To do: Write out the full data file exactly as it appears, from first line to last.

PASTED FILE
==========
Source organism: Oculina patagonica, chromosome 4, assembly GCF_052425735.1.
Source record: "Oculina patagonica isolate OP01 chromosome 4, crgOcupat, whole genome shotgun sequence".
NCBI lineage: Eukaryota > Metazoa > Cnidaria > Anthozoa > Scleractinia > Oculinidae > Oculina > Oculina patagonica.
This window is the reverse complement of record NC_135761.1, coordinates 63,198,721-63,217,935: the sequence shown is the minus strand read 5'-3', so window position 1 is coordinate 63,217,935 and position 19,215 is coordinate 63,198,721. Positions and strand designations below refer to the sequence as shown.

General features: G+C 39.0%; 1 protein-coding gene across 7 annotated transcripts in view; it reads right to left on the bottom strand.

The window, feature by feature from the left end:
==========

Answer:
Source organism: Oculina patagonica, chromosome 4, assembly GCF_052425735.1.
Source record: "Oculina patagonica isolate OP01 chromosome 4, crgOcupat, whole genome shotgun sequence".
NCBI lineage: Eukaryota > Metazoa > Cnidaria > Anthozoa > Scleractinia > Oculinidae > Oculina > Oculina patagonica.
This window is the reverse complement of record NC_135761.1, coordinates 63,198,721-63,217,935: the sequence shown is the minus strand read 5'-3', so window position 1 is coordinate 63,217,935 and position 19,215 is coordinate 63,198,721. Positions and strand designations below refer to the sequence as shown.

General features: G+C 39.0%; 1 protein-coding gene across 7 annotated transcripts in view; it reads right to left on the bottom strand.

The window, feature by feature from the left end: